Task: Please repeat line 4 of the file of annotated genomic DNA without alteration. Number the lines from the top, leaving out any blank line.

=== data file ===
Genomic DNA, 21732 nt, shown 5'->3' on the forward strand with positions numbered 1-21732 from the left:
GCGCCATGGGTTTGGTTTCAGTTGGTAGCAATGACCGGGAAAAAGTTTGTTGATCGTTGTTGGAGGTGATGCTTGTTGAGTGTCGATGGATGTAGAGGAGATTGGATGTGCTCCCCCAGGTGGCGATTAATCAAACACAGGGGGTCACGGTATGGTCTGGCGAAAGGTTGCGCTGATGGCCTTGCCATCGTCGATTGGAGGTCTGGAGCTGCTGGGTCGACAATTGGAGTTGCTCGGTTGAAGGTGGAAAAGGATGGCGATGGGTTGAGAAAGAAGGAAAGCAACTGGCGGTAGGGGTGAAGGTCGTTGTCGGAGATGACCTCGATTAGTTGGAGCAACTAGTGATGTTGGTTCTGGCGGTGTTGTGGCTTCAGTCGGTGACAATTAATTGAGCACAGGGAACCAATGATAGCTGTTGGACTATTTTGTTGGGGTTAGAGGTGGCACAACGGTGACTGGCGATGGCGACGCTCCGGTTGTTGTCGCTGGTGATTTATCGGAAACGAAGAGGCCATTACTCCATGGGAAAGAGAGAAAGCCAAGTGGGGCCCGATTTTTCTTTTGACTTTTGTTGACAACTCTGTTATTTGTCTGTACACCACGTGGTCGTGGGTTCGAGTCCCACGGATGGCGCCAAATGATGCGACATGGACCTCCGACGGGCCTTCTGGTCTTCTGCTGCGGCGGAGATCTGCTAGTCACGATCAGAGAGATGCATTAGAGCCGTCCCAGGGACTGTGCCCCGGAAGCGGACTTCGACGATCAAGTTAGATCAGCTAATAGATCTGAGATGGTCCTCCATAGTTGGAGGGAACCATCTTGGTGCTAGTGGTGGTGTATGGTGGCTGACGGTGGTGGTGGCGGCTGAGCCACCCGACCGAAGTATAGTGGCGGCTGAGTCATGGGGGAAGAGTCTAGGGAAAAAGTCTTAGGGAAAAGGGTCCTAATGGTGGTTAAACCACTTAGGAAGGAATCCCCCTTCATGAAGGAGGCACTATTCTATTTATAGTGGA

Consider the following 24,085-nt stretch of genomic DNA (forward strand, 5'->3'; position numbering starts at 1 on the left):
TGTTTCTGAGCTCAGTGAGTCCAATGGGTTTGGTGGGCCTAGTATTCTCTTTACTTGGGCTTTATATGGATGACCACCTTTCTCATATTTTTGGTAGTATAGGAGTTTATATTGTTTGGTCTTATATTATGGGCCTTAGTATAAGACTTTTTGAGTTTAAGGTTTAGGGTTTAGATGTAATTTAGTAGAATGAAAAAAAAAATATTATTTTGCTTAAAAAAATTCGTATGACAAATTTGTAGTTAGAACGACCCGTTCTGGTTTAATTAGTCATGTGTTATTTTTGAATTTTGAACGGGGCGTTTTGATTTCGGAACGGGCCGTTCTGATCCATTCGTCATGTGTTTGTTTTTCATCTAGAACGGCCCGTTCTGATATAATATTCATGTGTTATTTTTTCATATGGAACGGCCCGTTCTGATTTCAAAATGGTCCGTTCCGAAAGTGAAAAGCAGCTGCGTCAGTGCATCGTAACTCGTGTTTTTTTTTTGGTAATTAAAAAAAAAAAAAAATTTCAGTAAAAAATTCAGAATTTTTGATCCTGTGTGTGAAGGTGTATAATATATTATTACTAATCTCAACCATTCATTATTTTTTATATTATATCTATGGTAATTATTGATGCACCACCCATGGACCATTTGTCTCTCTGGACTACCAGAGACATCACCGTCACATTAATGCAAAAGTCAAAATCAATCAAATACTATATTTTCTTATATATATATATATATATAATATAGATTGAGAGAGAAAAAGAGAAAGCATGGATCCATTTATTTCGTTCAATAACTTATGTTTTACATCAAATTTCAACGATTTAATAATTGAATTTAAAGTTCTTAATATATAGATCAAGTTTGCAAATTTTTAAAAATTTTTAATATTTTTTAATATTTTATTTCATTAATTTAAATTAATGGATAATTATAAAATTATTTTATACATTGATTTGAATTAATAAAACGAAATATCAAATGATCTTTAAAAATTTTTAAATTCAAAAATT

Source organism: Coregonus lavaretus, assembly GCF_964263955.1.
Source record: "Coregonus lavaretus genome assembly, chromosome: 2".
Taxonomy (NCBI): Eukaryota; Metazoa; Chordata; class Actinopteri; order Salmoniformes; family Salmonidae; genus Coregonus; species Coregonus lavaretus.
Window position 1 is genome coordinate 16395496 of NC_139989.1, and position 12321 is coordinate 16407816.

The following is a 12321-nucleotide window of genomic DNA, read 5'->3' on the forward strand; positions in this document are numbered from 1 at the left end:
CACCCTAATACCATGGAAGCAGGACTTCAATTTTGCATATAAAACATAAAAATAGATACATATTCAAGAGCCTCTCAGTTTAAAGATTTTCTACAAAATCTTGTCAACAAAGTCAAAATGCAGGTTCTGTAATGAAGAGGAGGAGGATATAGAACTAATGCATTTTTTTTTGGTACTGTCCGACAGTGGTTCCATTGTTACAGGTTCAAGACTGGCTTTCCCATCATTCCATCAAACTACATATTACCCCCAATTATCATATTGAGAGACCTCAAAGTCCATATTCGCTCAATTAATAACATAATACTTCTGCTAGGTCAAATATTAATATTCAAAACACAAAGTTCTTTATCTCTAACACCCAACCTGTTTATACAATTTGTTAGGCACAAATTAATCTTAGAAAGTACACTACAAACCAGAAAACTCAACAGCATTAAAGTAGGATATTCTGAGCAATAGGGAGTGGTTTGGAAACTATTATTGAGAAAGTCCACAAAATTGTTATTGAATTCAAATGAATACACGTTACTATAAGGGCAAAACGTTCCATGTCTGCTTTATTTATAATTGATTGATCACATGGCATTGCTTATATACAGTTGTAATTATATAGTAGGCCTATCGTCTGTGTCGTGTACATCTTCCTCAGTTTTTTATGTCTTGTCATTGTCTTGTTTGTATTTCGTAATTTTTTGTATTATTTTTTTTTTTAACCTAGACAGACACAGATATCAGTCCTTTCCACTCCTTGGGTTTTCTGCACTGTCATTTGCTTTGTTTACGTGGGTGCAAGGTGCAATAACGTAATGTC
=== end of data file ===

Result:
TGTTTCTGAGCTCAGTGAGTCCAATGGGTTTGGTGGGCCTAGTATTCTCTTTACTTGGGCTTTATATGGATGACCACCTTTCTCATATTTTTGGTAGTATAGGAGTTTATATTGTTTGGTCTTATATTATGGGCCTTAGTATAAGACTTTTTGAGTTTAAGGTTTAGGGTTTAGATGTAATTTAGTAGAATGAAAAAAAAAATATTATTTTGCTTAAAAAAATTCGTATGACAAATTTGTAGTTAGAACGACCCGTTCTGGTTTAATTAGTCATGTGTTATTTTTGAATTTTGAACGGGGCGTTTTGATTTCGGAACGGGCCGTTCTGATCCATTCGTCATGTGTTTGTTTTTCATCTAGAACGGCCCGTTCTGATATAATATTCATGTGTTATTTTTTCATATGGAACGGCCCGTTCTGATTTCAAAATGGTCCGTTCCGAAAGTGAAAAGCAGCTGCGTCAGTGCATCGTAACTCGTGTTTTTTTTTTGGTAATTAAAAAAAAAAAAAAATTTCAGTAAAAAATTCAGAATTTTTGATCCTGTGTGTGAAGGTGTATAATATATTATTACTAATCTCAACCATTCATTATTTTTTATATTATATCTATGGTAATTATTGATGCACCACCCATGGACCATTTGTCTCTCTGGACTACCAGAGACATCACCGTCACATTAATGCAAAAGTCAAAATCAATCAAATACTATATTTTCTTATATATATATATATATATAATATAGATTGAGAGAGAAAAAGAGAAAGCATGGATCCATTTATTTCGTTCAATAACTTATGTTTTACATCAAATTTCAACGATTTAATAATTGAATTTAAAGTTCTTAATATATAGATCAAGTTTGCAAATTTTTAAAAATTTTTAATATTTTTTAATATTTTATTTCATTAATTTAAATTAATGGATAATTATAAAATTATTTTATACATTGATTTGAATTAATAAAACGAAATATCAAATGATCTTTAAAAATTTTTAAATTCAAAAATT